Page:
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ADHD: Fact Or Fiction

The debate about the merit of the ADHD diagnosis and the economic and other forces that drive its popularity has been intensifying since the beginning of the 21st century. During this period an increased number of children have been diagnosed with ADHD and new Adult ADHD designations have been assigned to the adult population. During this period we have witnessed children as young as two years old and adults as old as eighty being diagnosed with ADHD. On one side of the debate are those who point to a significant body of research that supports a genetic link for ADHD and positive response to both behavioral and pharmacological interventions. Many parents, therapists who specialized in ADHD, and, of course, teachers and school administrators and the psychopharmacological industry are also on this side of the debate. On the other side are those who argue that ADHD, as a diagnosis, is nothing more than a fad that supports poor behavior in those with the diagnosis, takes the focus of parents, helps teachers with classroom control and, most importantly, the pharmacological industry, which makes a huge profit from this popularity of the ADHD diagnosis.

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  • In support of the ADHD DX is CHADD

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Treatments of Alcoholism and Substance Abuse: Abstinence, Harm Reduction, and Control Use:

The debate about ways to treat alcohol and drug abuse has intensified in the past couple of decades. The Alcoholics Aanonymous model of abstinence has been challenged by two other models.

Harm Reduction: Harm reduction is a public health philosophy that seeks to lessen the dangers that drug abuse and our drug policies cause to society. It is a philosophy of public health intended to be a progressive alternative to the prohibition of certain potentially dangerous lifestyle choices. A basic tenet of harm reduction is that there has never been, is not now, and never will be a drug-free society. This strategy seeks pragmatic solutions to the harms that drugs and drug policies cause. Harm reduction may not be very 'nice' or appealing, but its advocates claim that it works. This approach admits that there is no one ultimate or ideal solution to the problem of drugs in a free society. It also looks at issues of individual rights. The harm reduction strategy demands new outcome measurements and acknowledges that current treatment and/or incarceration approaches do not seem to be effective.

Control Drinking: This approach is somewhat similar to the above mentioned Harm Reduction approach. It rejects the ideal of abstinence and takes a more realistic approach of people controlling the amount and how they drink rather than avoiding it all together. The approach rejects the idea that people are helpless and that alcoholism is a disease. It asks people to track their use, take steps to reduce use, conduct cost-benefit analysis, and make a clear plan of how much they drink and, if necessary, when and where.

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Google Factor: What Clients Can Find Out About Their Therapists With A Click Of A Mouse

Psychotherapists are accustomed to looking at self-disclosure as something they intentionally reveal to their clients. However, Internet search engines, such as Google, and specialized for-fee background checks have completely changed the kinds of information clients can obtain about us, their therapists. In the past intrusive clients were known to have searched and found their therapist's home address or marital status or deliberately, or criminally, stalked their therapist. The meaning of stalking has radically expanded with the introduction of Internet Search Engines, such as Google, and thousands of for-fee services that would find almost anything a client might desire to know about their therapist. Clients can find out all sorts of information about their therapist, from home address and marital status to criminal records and tax information. Additionally, with the click of a mouse clients can join online social networks, such as Facebook.com, and "friend" the therapist under a screen name. Then the clients can gain access to all sorts of information, including relationship status, religious views, hobbies, and even favorite songs. Clients can also join professional listservs and chatrooms with rather simple pseudo-names. Often no one checks. Then they may find out how their therapist discusses other clients or even how they are being viewed or discussed by their therapist. Clients who join such listservs may detect information regarding their therapist illegally or unethically committing insurance fraud, charging high co-pays, etc. There are several levels that clients may search for information about their therapist:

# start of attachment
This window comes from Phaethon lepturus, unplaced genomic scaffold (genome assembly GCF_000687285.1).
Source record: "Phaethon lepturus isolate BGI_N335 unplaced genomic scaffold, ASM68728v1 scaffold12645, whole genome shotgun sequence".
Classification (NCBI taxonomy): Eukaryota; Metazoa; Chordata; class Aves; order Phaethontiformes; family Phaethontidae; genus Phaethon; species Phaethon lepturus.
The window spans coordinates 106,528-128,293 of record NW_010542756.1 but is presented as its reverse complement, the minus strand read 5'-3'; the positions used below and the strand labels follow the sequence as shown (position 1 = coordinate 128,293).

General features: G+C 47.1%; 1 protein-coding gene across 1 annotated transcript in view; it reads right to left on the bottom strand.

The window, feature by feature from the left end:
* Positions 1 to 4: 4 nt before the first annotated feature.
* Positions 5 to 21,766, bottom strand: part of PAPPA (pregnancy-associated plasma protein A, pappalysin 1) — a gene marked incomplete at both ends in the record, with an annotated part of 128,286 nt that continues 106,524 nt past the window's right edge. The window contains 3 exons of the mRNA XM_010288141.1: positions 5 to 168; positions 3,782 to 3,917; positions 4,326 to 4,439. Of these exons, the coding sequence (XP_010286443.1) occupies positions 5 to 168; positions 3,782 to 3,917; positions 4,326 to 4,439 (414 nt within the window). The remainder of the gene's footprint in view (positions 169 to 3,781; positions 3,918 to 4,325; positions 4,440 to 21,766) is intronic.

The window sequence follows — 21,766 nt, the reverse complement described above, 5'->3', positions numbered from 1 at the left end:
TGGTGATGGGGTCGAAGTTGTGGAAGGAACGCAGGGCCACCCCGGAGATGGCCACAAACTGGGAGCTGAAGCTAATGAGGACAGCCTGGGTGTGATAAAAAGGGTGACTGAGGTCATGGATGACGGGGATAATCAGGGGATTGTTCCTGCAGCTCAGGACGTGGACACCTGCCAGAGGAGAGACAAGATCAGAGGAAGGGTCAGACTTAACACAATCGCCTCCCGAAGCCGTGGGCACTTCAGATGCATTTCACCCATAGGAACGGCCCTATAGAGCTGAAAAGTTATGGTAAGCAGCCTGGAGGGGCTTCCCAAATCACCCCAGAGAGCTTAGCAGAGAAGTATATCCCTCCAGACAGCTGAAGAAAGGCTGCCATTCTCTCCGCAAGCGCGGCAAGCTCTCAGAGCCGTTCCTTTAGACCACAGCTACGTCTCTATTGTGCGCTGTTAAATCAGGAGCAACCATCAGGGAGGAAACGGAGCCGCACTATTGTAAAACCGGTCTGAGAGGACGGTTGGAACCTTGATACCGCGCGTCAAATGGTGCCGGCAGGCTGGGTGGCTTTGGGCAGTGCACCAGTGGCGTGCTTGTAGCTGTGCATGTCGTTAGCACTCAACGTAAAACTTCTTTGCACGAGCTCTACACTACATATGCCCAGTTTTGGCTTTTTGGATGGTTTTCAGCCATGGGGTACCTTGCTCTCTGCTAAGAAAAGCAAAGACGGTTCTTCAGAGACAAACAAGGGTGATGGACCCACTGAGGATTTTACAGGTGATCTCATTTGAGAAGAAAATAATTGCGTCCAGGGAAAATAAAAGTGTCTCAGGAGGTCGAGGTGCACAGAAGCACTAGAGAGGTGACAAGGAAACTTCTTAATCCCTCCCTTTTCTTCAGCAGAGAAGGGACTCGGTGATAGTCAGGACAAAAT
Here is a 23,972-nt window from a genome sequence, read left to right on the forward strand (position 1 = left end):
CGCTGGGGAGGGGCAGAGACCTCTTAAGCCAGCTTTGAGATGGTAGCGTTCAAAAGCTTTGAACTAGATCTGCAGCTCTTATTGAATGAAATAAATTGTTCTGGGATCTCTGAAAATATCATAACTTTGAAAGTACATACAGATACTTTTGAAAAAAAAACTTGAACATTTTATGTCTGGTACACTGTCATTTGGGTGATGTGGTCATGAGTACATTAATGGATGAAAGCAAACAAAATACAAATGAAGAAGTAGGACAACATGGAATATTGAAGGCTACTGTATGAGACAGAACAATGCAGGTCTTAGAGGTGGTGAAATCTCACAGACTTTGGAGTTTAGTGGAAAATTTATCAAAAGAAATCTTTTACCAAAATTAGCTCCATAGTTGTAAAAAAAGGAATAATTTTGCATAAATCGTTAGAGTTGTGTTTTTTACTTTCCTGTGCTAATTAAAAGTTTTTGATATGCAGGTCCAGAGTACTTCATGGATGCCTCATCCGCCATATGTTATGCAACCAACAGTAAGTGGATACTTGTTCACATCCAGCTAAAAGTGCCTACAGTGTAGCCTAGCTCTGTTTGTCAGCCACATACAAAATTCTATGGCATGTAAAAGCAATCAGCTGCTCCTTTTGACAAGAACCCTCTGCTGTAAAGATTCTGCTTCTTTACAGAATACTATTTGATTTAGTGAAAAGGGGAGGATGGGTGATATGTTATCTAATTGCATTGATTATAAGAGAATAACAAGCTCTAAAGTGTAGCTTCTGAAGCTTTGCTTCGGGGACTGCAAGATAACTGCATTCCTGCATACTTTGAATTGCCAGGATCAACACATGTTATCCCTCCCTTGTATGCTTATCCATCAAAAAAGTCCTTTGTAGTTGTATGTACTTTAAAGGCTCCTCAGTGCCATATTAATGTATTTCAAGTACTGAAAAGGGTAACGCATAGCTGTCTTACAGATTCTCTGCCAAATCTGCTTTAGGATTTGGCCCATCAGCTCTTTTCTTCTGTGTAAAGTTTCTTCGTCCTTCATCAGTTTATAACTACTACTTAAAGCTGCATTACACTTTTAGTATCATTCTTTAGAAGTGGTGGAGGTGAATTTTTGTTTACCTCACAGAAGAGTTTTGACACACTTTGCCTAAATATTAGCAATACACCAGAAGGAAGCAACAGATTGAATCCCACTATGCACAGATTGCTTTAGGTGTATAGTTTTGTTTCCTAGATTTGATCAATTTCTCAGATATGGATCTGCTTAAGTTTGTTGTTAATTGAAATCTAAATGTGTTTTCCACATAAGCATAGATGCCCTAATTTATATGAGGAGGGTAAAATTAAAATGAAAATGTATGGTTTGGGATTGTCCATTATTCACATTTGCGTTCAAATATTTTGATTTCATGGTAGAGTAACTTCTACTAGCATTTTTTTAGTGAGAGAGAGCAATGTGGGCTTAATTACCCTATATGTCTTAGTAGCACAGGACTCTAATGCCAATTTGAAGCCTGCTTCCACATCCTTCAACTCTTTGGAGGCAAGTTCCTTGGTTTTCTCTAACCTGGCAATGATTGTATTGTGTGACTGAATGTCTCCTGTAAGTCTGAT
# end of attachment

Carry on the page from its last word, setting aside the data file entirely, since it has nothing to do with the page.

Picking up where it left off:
• Clients' curiosity about their therapists when they Google them or check their therapist's professional Web site. This search may yield professional orientation of therapist, training, etc.
  • Clients who are more seriously looking for information about their therapists. This "due diligence" or thorough approach may include searching the licensing board's Web site to see if their potential therapist had any complaints filed against him or her.
  • Clients may "push the envelope" and intrusively search for information about their therapists. They may search for home address or to identify marital status or family members, etc. This may also include disguising one's identity and joining social networks, listservs, etc., in order to find information about therapists or paying for an online service that legally gathers information about the therapist that is not readily available online. This may include divorce or other court records that are considered public records.
  • Clients may hire online services that illegally gather information about the therapist. Such information may include cell phone records and tax records.

Therapists must assume that their clients may read everything they post online. If therapists find out that clients or potential clients have acted in an intrusive manner in regard to online searching, they should think about the clinical, ethical, and legal ramifications, document their concern, respond appropriately and, if necessary, refuse to see clients, terminate treatment, and/or seek consultation. Most important, therapists should Google themselves periodically so they are aware of what their clients may be privy to and learn about ways that they can remove information if they choose to.

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References:

American Counseling Association. (2014). ACA code of ethics. Alexandria, VA: Author. http://www.counseling.org/Resources/aca-code-of-ethics.pdf.

American Psychological Association. (2010). Ethical principles of psychologists and code of conduct. American Psychologist, 57, 10601073. Retrieved from http://www.apa.org/ethics/code/principles.pdf.

Barnett, J. E. (2007). Boundary Issues and Multiple Relationships: Fantasy and Reality. Professional Psychology: Research and Practice, 38 (4), 401-405.

Bridges, N. A. (2001). Therapist's self-disclosure: Expanding the comfort zone. Psychotherapy, 38, 2130.

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Caplan, P. J. (1995). They say you're crazy: How the world's most powerful psychiatrists decide who's normal. Reading, MA: Addison Wesley.

Caplan, P. J. and Cosgrove, L. (Eds) (2004). Bias in Psychiatric Diagnosis. New York: Jason Aronson.

Farber, B. (2006). Self-disclosure in psychotherapy.NY: Guilford Press.

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Zur, O. (2004a). A chicken for a session: Bartering in therapy. Voices, 40 (1), 7580.

Zur, O. (2004b). To cross or not to cross: Do boundaries in therapy protect or harm? The Psychotherapy Bulletin, 39 (3), 2732.

Zur, O. (2005). HIPAA compliance kit (3rd ed.). Sonoma, CA: OZ Books.

Zur, O. (2007a). Boundaries in Psychotherapy: Ethical and Clinical Explorations. Washington, DC: American Psychological Association.

Zur, O. (2007b). Touch In Therapy and The Standard of Care in Psychotherapy and Counseling: Bringing Clarity to Illusive Relationships. United States Association of Body Psychotherapists Journal (USABP Journal), Fall/07

Zur, O. (2007c). The Google Factor: Therapists' Self-Disclosure In The Age Of The Internet: Discover what your clients can find out about you with a click of the mouse. The Independent Practitioner, (Winter/07).